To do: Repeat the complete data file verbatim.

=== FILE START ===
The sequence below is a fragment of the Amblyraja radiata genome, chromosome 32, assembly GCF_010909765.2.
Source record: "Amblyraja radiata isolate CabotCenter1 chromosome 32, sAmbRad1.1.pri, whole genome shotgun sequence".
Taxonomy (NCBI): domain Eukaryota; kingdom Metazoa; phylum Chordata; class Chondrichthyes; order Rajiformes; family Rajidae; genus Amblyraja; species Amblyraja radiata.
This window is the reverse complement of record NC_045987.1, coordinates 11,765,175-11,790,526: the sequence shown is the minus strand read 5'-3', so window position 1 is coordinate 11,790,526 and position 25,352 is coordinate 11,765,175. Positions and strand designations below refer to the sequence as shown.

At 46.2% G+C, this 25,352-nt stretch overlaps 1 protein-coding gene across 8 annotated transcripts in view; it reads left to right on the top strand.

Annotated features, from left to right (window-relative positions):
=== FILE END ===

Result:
The sequence below is a fragment of the Amblyraja radiata genome, chromosome 32, assembly GCF_010909765.2.
Source record: "Amblyraja radiata isolate CabotCenter1 chromosome 32, sAmbRad1.1.pri, whole genome shotgun sequence".
Taxonomy (NCBI): domain Eukaryota; kingdom Metazoa; phylum Chordata; class Chondrichthyes; order Rajiformes; family Rajidae; genus Amblyraja; species Amblyraja radiata.
This window is the reverse complement of record NC_045987.1, coordinates 11,765,175-11,790,526: the sequence shown is the minus strand read 5'-3', so window position 1 is coordinate 11,790,526 and position 25,352 is coordinate 11,765,175. Positions and strand designations below refer to the sequence as shown.

At 46.2% G+C, this 25,352-nt stretch overlaps 1 protein-coding gene across 8 annotated transcripts in view; it reads left to right on the top strand.

Annotated features, from left to right (window-relative positions):